Immune Thrombocytopenia

 

Immune Thrombocytopenia (ITP)

  • Remember, diagnosis of ITP is one of exclusion. Before diagnosing someone with immune thrombocytopenia, consider other non-immune causes of thrombocytopenia: ex) drugs, chronic liver disease, hypersplenism, transient myelosuppression due to infection, pregnancy (gestational thrombocytopenia or pregnancy-associated microangiopathic syndromes)
  • Think of ITP in terms of primary (idiopathic) versus secondary (associated with another condition)

Classification of ITP

Primary ITP

  • Acquired thrombocytopenia due to autoimmune platelet destruction that is NOT triggered by an associated condition.

Secondary ITP (immune mediated process associated with another condition)

  • Infections: HIV, HCV
  • Rheumatologic: SLE
  • Malignancy: CLL
  • Drug induced: lots of drugs can do this!                         : Amiodarone, Beta-lactam antibiotics, Carbamazepine, Linezolid, MMR vaccine,                          Phenytoin, Quinidine, Quinine, Vancomycin

Treatment of ITP

First-line Therapies

  • IVIG: Works more rapidly than steroids!        : Initial response in platelet count can be seen as early as 1-3 days à so used preferentially as first agent in patients with: active bleeding, urgent procedural needs,
  • Glucocorticoids: Response rates at 1 year are similar to that those of IVIG, but slower onset in increasing platelet count than IVIG (takes about 3-5 days)
  • Anti-D (RhoGAM): Alternative to IVIG for patients whose RBCs are Rh(D) positive : immune globulin directed against D antigen of Rh system à thought to raise platelet count by saturating macrophage Fc receptors with anti-D-coated RBCs.

Second-line Therapies

  • Splenectomy: Removes major site of phagocytosis of anti-body coated platelets : platelet counts typically rise within first 2 weeks post-operatively : Used in patients who require additional therapy beyond IVIG or glucocorticoids.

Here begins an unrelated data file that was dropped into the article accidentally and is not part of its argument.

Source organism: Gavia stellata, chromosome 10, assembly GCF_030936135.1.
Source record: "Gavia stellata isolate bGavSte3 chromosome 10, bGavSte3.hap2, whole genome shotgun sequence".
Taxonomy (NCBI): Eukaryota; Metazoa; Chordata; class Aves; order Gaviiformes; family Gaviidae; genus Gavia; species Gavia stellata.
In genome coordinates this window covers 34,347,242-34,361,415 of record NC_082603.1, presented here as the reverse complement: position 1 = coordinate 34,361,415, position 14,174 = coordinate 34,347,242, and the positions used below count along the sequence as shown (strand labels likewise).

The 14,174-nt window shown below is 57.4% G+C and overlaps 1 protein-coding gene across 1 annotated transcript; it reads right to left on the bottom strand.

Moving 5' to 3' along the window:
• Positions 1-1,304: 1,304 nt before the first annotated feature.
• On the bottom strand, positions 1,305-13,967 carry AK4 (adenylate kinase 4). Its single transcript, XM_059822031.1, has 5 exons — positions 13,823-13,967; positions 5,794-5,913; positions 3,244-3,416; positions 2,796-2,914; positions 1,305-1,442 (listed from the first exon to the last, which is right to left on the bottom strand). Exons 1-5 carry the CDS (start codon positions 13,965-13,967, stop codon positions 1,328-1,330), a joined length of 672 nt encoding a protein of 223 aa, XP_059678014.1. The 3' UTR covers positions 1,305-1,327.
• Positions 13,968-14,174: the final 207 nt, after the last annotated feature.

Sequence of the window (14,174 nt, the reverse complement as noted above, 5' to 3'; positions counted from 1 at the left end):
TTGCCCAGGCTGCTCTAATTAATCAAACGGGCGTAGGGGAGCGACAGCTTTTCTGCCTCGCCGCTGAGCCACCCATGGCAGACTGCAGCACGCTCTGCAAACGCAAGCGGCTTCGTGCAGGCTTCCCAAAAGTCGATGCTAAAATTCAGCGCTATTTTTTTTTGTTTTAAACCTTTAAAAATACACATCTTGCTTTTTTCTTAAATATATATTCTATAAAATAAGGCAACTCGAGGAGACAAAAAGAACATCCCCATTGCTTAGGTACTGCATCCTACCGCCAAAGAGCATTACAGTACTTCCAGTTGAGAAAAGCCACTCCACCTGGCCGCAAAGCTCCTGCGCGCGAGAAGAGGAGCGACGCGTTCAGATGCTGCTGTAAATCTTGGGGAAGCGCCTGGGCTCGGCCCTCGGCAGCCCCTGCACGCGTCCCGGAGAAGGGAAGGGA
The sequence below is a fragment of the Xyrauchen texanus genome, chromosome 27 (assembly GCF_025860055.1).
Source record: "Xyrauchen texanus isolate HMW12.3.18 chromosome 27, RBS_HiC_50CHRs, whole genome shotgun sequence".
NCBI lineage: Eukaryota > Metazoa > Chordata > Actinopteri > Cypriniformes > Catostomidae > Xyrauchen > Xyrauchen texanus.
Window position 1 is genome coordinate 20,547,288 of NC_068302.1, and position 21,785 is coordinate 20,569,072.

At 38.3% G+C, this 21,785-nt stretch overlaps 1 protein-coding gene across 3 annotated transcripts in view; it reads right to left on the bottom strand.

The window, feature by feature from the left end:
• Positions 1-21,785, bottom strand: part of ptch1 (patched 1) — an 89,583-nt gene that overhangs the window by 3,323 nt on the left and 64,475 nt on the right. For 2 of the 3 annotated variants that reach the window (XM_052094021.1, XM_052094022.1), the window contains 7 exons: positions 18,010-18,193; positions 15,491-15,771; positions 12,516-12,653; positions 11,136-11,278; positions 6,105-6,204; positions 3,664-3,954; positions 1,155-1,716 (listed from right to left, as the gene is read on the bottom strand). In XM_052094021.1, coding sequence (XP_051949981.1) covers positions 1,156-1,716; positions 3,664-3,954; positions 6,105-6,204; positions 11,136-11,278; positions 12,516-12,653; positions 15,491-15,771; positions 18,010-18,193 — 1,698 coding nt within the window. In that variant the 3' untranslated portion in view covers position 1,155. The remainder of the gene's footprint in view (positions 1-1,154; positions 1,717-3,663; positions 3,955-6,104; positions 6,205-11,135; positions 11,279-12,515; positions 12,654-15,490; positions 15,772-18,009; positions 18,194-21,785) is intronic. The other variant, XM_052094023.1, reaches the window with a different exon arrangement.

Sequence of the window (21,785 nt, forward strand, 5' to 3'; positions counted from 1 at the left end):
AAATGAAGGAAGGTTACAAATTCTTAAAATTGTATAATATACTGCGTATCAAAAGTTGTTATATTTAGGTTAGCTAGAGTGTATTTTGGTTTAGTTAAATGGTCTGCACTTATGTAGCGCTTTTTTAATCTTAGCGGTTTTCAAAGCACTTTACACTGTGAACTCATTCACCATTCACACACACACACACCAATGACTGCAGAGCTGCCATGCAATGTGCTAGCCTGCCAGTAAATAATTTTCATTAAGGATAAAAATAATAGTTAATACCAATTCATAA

• Rituximab: Monoclonal antibody against B cell surface protein CD 20 à eliminates B cells via apoptosis : Beware of side effects – reactivation of HBV, PML (rare), infusion-related reactions, may interfere with immunizations (immunize patients before initiating rituximab!)

What about those Thrombopoietin Receptor Agonists?

  • In today’s case, our patient was started on a thrombopoietin receptor agonist, which brings up interesting discussions on their indications and side effects.
  • Thrombopoietin (TPO) receptor agonists, aka “TPO mimetics” should only be reserved for patients with severe and symptomatic thrombocytopenia who have failed the aforementioned first line and second line therapies.
  • Available agents:
    • Romiplostim (Nplate): once-weekly SQ injection
    • Eltrombopag (Promacta, Revolade): once daily pill
  • EXTEND study: Evaluated the long-term efficacy of eltrombopag : Followed 299 patients treated for up to 3 years : Responses seen in 80-88% of patients with and without splenectomy : ~50% of patients remained on eltrombopag at the time of publication.
  • Side Effects:
    • Risk of thrombosis: Although agents have been associated with increased risk of thrombosis in certain patient populations, a 2015 meta-analysis did not suggest this risk in the subgroup of patients with ITP
    • Increased BM reticulin formation
    • Headache, GI upset, transaminitis

Evernote: https://www.evernote.com/shard/s338/sh/7fd37bb5-3ca9-47eb-8ebd-736349692d07/360c541e53b23b9ce875a6ac8f926398

 

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